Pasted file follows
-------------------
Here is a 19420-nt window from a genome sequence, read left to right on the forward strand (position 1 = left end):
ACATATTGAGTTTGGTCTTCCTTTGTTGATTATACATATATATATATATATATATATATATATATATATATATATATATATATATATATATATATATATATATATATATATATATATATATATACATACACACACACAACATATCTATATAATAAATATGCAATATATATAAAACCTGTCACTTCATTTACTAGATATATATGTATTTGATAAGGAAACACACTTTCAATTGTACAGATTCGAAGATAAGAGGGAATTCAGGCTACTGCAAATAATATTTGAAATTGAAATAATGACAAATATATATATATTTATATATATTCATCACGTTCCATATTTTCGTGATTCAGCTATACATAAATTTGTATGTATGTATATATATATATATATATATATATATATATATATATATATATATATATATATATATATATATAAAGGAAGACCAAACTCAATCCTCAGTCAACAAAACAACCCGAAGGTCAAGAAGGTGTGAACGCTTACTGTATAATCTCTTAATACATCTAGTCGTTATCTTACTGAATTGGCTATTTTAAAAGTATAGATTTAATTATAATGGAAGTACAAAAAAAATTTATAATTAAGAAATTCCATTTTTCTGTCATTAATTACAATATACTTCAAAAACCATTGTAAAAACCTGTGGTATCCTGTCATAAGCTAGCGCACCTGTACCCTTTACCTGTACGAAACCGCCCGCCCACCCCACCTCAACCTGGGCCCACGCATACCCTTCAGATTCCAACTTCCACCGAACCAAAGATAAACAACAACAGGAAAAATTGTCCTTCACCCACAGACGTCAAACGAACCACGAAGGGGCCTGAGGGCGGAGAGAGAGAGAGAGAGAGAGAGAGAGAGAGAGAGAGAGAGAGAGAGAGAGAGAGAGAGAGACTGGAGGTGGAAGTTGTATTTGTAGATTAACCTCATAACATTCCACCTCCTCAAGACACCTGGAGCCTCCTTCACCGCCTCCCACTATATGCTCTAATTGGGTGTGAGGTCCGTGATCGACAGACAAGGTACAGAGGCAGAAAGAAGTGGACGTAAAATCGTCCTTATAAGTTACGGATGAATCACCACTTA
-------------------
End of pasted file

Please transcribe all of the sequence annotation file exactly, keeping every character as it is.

Here is a 19420-nt window from a genome sequence, read left to right on the forward strand (position 1 = left end):
ACATATTGAGTTTGGTCTTCCTTTGTTGATTATACATATATATATATATATATATATATATATATATATATATATATATATATATATATATATATATATATATATATATATATATATATATATACATACACACACACAACATATCTATATAATAAATATGCAATATATATAAAACCTGTCACTTCATTTACTAGATATATATGTATTTGATAAGGAAACACACTTTCAATTGTACAGATTCGAAGATAAGAGGGAATTCAGGCTACTGCAAATAATATTTGAAATTGAAATAATGACAAATATATATATATTTATATATATTCATCACGTTCCATATTTTCGTGATTCAGCTATACATAAATTTGTATGTATGTATATATATATATATATATATATATATATATATATATATATATATATATATATATATATATATAAAGGAAGACCAAACTCAATCCTCAGTCAACAAAACAACCCGAAGGTCAAGAAGGTGTGAACGCTTACTGTATAATCTCTTAATACATCTAGTCGTTATCTTACTGAATTGGCTATTTTAAAAGTATAGATTTAATTATAATGGAAGTACAAAAAAAATTTATAATTAAGAAATTCCATTTTTCTGTCATTAATTACAATATACTTCAAAAACCATTGTAAAAACCTGTGGTATCCTGTCATAAGCTAGCGCACCTGTACCCTTTACCTGTACGAAACCGCCCGCCCACCCCACCTCAACCTGGGCCCACGCATACCCTTCAGATTCCAACTTCCACCGAACCAAAGATAAACAACAACAGGAAAAATTGTCCTTCACCCACAGACGTCAAACGAACCACGAAGGGGCCTGAGGGCGGAGAGAGAGAGAGAGAGAGAGAGAGAGAGAGAGAGAGAGAGAGAGAGAGAGAGAGAGAGAGACTGGAGGTGGAAGTTGTATTTGTAGATTAACCTCATAACATTCCACCTCCTCAAGACACCTGGAGCCTCCTTCACCGCCTCCCACTATATGCTCTAATTGGGTGTGAGGTCCGTGATCGACAGACAAGGTACAGAGGCAGAAAGAAGTGGACGTAAAATCGTCCTTATAAGTTACGGATGAATCACCACTTA